I’m sure you see the connection. If not, watch the video below in the context of the more recent video and your knowledge of what is happening in the global economy. I will say this: Roach was right about the dichotomy between the benefits to the owners of capital and the benefits to labor that these corporate strategies created.

Where I think his view could be tweaked looking back 13 years is in terms of what it has meant for Corporate America.  The hollowing out of America’s workforce and lack of investment domestically has not meant a hollowing out of Corporate America. Those companies that did downsize American workers in a ‘short-term’ play for next quarter’s earnings are many of the ones which have outperformed for the last 13 years because they have gone global. And the impressive leaps forward in China are testament to the gains made in places like China due in part to that move. It’s called ‘global labor arbitrage’ and it is what I see as the defining element of globalization as practiced.

In the end, however, a day of reckoning will come – not for the managers of the companies who have profited over the time span between these two interviews because they are going to keep their bonuses.  The day of reckoning for America will come in terms of the growth and dynamism of its middle class. Whether the U.S. then moves toward a Latin American style economic structure of a few rich at the top, a weaker middle class, and everyone else at the bottom or back to a more equal income and wealth distribution depends on the reaction by the ‘body politic,’ not on Wall Street.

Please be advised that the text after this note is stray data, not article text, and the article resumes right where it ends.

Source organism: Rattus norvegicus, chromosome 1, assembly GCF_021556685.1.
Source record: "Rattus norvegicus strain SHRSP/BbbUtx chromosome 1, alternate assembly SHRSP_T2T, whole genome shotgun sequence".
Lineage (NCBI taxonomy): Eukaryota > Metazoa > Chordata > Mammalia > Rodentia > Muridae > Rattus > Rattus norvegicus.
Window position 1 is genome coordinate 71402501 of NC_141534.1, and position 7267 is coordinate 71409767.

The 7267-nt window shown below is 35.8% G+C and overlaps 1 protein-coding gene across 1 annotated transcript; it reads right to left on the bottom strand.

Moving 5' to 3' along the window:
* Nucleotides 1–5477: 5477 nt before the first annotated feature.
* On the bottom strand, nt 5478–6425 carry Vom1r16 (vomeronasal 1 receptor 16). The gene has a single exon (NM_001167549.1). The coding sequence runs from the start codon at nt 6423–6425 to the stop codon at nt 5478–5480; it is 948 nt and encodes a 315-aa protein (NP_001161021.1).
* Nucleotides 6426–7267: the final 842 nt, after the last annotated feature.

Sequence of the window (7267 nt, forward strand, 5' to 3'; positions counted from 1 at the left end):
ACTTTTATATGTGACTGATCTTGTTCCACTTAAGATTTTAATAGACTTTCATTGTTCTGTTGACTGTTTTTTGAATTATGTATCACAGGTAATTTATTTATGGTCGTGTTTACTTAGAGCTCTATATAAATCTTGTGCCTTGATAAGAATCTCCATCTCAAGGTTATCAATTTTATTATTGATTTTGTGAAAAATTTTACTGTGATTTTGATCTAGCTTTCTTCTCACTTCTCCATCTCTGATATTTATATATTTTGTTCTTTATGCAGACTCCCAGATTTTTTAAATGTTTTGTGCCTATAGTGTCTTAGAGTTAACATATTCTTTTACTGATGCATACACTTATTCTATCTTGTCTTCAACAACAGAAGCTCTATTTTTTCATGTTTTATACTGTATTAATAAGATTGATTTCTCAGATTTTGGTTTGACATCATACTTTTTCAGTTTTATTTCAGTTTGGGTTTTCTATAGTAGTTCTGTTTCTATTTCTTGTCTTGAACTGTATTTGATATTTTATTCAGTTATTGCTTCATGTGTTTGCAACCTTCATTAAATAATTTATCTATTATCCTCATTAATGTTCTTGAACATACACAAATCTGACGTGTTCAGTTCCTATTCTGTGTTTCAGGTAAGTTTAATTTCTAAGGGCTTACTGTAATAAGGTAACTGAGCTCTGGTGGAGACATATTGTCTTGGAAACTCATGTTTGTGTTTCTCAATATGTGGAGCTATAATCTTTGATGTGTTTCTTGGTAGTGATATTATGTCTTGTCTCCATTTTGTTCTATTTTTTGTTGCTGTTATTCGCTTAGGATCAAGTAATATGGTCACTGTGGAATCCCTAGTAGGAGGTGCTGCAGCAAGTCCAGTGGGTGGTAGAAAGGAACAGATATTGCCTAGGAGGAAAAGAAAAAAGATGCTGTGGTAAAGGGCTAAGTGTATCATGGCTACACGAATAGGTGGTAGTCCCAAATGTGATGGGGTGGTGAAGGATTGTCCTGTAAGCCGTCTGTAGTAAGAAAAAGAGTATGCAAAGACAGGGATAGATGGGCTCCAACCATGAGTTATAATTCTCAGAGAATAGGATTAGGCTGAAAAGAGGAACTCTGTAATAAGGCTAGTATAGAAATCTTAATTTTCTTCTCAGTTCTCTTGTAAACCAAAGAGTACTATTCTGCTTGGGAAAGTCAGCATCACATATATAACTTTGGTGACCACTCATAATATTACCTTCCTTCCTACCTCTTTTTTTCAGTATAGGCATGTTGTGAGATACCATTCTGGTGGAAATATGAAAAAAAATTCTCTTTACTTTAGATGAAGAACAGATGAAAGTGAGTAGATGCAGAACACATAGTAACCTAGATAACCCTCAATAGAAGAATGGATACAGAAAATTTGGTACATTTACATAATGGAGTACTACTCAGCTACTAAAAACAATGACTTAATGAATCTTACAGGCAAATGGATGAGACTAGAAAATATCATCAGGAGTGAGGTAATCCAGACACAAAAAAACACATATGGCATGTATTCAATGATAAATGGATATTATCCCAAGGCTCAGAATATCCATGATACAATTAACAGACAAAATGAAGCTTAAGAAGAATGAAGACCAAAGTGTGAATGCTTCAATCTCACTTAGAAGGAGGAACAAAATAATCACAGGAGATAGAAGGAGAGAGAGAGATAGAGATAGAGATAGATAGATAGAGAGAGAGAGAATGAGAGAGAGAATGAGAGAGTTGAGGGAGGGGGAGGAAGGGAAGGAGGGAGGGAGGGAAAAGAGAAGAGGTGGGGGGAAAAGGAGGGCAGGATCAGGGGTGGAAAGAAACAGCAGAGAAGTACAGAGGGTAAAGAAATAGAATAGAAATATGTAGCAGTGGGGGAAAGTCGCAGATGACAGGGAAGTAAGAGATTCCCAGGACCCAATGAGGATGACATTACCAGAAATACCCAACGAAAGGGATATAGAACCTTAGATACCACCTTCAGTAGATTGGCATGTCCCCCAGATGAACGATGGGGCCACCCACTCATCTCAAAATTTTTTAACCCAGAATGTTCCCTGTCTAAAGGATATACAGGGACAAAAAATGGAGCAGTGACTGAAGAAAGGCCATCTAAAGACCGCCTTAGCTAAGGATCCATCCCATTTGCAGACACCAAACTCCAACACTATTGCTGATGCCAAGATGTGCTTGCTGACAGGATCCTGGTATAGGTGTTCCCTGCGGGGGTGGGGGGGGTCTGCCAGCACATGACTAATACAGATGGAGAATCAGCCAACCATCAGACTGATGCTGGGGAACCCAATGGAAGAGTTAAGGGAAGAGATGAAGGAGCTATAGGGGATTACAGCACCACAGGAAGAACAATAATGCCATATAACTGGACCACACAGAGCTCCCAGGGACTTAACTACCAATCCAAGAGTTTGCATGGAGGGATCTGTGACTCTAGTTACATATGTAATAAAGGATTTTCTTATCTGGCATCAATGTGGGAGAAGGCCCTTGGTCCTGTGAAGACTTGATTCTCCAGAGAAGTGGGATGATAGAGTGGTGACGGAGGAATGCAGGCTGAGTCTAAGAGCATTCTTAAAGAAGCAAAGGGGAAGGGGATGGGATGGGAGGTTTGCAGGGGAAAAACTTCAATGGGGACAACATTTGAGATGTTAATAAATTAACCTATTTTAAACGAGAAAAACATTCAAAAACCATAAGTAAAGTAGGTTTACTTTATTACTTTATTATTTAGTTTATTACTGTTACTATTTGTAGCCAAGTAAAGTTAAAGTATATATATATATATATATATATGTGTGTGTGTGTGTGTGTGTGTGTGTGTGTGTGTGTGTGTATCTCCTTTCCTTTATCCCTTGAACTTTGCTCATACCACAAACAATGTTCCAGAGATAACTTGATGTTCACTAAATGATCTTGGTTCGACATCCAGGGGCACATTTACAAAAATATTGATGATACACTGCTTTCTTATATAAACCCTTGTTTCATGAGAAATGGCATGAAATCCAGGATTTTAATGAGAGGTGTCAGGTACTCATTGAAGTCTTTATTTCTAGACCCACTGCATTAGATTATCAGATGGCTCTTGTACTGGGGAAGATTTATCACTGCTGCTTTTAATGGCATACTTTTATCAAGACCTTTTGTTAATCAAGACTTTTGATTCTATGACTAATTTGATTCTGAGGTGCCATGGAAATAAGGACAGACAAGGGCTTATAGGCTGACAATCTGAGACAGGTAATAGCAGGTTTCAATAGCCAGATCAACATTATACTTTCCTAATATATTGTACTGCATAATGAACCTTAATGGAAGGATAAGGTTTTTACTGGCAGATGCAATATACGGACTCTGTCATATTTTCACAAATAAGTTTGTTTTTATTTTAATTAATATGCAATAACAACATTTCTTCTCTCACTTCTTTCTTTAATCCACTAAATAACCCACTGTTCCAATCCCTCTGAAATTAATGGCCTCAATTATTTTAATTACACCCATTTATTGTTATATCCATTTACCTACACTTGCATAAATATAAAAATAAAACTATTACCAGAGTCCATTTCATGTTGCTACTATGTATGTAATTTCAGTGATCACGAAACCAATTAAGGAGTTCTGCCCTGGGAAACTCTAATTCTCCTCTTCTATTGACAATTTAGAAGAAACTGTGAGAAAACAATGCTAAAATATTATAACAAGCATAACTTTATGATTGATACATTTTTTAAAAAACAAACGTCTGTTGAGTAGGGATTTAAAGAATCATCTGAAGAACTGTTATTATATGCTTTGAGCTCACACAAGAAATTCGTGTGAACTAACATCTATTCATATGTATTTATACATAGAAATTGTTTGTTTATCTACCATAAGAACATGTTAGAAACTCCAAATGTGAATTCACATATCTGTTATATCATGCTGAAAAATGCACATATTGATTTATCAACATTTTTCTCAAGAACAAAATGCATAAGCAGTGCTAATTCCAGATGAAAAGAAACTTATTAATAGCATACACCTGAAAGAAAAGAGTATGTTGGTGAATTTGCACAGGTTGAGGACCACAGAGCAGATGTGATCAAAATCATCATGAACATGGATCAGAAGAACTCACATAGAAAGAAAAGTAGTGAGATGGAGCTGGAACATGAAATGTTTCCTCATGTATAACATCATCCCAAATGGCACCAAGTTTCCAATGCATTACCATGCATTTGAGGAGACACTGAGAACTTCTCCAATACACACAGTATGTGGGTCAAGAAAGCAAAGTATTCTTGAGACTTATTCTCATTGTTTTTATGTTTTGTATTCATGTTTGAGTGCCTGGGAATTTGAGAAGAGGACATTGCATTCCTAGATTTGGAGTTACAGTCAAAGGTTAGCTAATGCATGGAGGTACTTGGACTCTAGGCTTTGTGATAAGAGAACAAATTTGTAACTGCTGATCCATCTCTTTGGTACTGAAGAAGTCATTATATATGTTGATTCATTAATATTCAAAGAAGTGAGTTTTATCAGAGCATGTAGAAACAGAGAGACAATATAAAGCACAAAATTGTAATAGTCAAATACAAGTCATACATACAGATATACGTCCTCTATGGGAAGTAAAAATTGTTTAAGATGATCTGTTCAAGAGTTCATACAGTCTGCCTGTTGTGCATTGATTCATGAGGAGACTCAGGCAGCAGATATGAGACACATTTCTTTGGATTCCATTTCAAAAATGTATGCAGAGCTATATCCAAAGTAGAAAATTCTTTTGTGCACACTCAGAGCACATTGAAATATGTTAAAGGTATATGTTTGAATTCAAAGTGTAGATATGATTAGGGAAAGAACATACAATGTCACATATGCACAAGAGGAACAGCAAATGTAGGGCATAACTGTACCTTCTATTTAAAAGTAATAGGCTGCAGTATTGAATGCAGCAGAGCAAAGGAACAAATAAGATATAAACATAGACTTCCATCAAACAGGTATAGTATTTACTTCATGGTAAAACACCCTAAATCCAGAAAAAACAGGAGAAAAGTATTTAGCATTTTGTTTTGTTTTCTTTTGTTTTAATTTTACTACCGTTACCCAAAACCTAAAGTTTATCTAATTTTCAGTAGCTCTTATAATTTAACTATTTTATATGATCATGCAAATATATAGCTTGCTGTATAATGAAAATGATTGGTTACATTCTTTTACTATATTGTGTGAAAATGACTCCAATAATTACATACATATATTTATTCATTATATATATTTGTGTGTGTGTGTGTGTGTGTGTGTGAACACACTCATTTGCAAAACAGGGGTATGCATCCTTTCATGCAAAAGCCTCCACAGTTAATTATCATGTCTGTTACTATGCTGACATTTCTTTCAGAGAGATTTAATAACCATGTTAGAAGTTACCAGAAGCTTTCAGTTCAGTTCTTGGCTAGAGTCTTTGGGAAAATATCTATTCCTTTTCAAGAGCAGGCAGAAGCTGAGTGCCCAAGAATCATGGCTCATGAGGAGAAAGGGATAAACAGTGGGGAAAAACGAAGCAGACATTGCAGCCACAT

1. kynikos says

    “It’s called ‘global labor arbitrage’ and it is what I see as the defining element of globalization as practiced”

    It is the defining feature of globalization. Of course, as we know, there is a great divergence between the owners of capital and labor. Take the rally, for example, many firms were able to use the weak labor market to their advantage to cut costs. Do you the small “d” “depression” would last long enough in Western European countries and North America to encourage protectionist measures in those countries. While protectionism might lead to a net decline in wealth, it would be beneficial for laborers who produce labor intensive goods since it takes away power from capital by raising capital’s exit costs. For example, if a company wants to relocate to a cheaper country under a protectionist regime, it can do that, but the exit costs would be losing market share in that country. Free trade benefits capital by removing exit costs.

    Capitalists oppose protectionism for their own interests; it is easy to understand why. Well, if labor arbitrage is gone, then capitalism is gone since there would be no way to make profits other than to actually technologically innovate.

    1. Edward Harrison says

      My knee-jerk is to dismiss protectionism out of hand as it is certainly a non-market solution. But, with the predator state moving us toward a latin-american style outcome, there aren’t a lot of options.

      I worry that any kind of protectionism beyond what we have already seen will draw a retaliatory response, leading to an extremely deflationary and bad outcome. Right now we are really on the edge and that leaves us with few exit strategies that don’t end up with catastrophic dislocations – the kind that create social upheaval, war, and so on.

      The problem with protectionism is that, while it may protect workers in one country, what is good for the goose is good for the gander. And the abrupt shift to a less globalized world would not produce good geopolitical outcomes.

      Is it worth the risk? No.

  2. ep3 says

    So, I have a 4 year degree in accounting. What category would that put me in, economic class wise? Will my degree end up being the 1960s equivalent high school diploma in 20 years?